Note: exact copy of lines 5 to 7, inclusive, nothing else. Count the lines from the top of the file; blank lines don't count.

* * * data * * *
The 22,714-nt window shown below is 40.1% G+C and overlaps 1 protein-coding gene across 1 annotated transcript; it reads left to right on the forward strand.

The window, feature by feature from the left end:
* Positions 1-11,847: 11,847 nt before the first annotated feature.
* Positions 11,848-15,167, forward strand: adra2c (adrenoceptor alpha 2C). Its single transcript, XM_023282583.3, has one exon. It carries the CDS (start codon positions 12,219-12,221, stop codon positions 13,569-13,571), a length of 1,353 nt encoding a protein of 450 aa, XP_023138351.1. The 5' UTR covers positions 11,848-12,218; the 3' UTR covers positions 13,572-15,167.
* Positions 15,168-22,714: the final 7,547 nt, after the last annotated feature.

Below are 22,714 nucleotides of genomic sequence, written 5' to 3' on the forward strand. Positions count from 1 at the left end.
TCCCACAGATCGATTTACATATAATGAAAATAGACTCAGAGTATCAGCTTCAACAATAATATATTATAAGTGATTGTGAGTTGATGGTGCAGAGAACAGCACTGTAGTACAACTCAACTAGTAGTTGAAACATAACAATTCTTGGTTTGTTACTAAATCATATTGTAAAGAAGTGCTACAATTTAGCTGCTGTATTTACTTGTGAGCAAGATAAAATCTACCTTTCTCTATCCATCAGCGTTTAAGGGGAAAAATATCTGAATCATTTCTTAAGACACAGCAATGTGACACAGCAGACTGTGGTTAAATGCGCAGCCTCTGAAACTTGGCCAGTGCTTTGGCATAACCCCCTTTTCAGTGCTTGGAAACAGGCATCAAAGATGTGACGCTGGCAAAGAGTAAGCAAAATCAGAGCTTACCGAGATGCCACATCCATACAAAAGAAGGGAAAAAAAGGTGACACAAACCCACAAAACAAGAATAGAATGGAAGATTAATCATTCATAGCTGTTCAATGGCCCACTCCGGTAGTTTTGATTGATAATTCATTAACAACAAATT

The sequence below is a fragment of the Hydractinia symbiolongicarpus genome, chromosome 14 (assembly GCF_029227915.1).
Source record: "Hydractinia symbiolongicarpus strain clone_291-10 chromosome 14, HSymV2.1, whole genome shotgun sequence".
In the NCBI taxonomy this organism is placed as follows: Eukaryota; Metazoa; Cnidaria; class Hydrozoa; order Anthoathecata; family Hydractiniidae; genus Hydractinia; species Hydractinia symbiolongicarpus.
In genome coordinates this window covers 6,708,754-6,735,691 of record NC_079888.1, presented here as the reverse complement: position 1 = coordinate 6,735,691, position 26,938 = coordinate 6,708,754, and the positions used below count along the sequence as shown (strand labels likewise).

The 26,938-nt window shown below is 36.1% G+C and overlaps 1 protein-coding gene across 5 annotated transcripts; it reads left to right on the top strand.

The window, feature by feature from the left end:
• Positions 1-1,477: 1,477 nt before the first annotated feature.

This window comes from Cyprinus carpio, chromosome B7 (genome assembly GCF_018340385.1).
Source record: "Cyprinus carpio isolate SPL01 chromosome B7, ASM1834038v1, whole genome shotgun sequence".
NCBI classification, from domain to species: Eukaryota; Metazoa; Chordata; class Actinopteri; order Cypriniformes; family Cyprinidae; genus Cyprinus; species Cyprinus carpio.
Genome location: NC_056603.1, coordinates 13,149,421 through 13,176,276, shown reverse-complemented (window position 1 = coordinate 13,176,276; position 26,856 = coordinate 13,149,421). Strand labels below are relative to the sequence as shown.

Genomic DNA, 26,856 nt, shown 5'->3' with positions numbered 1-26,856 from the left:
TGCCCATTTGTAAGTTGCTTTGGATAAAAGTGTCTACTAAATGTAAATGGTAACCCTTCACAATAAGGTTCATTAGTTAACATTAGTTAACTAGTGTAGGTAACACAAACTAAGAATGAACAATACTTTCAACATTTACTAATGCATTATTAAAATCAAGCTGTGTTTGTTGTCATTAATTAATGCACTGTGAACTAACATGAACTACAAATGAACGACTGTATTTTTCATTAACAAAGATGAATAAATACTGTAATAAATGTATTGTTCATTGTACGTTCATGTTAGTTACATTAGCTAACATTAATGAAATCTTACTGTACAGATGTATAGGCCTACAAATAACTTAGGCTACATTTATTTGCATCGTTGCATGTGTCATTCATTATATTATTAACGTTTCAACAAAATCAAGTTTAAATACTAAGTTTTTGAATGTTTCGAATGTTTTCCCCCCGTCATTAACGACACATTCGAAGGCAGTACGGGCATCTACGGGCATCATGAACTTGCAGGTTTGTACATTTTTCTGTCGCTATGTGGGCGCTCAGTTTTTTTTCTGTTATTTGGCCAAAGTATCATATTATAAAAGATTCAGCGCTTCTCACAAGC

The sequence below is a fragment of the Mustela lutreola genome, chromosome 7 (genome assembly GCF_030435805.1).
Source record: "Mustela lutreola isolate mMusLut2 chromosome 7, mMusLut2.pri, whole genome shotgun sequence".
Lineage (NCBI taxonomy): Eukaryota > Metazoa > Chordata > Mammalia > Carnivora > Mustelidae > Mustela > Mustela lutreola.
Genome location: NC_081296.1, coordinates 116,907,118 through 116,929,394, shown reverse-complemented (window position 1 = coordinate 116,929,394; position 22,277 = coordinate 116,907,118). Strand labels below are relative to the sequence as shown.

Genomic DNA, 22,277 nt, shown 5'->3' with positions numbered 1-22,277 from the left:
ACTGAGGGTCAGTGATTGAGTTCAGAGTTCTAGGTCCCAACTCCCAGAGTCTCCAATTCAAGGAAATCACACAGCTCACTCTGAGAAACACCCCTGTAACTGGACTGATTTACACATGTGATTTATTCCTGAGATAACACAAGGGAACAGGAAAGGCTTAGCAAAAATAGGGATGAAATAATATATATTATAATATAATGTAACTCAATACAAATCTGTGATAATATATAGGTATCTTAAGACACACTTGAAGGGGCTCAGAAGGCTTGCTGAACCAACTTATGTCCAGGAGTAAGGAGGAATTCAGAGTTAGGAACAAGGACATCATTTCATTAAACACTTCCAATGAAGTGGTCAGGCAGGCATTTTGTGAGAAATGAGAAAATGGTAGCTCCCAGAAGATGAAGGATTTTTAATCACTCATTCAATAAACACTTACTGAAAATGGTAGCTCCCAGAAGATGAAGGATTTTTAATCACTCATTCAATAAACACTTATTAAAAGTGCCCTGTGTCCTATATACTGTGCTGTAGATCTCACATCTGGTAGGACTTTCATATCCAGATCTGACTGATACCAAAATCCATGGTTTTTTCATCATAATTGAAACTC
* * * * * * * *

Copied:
* Positions 15,168-22,714: the final 7,547 nt, after the last annotated feature.

Below are 22,714 nucleotides of genomic sequence, written 5' to 3' on the forward strand. Positions count from 1 at the left end.
TCCCACAGATCGATTTACATATAATGAAAATAGACTCAGAGTATCAGCTTCAACAATAATATATTATAAGTGATTGTGAGTTGATGGTGCAGAGAACAGCACTGTAGTACAACTCAACTAGTAGTTGAAACATAACAATTCTTGGTTTGTTACTAAATCATATTGTAAAGAAGTGCTACAATTTAGCTGCTGTATTTACTTGTGAGCAAGATAAAATCTACCTTTCTCTATCCATCAGCGTTTAAGGGGAAAAATATCTGAATCATTTCTTAAGACACAGCAATGTGACACAGCAGACTGTGGTTAAATGCGCAGCCTCTGAAACTTGGCCAGTGCTTTGGCATAACCCCCTTTTCAGTGCTTGGAAACAGGCATCAAAGATGTGACGCTGGCAAAGAGTAAGCAAAATCAGAGCTTACCGAGATGCCACATCCATACAAAAGAAGGGAAAAAAAGGTGACACAAACCCACAAAACAAGAATAGAATGGAAGATTAATCATTCATAGCTGTTCAATGGCCCACTCCGGTAGTTTTGATTGATAATTCATTAACAACAAATT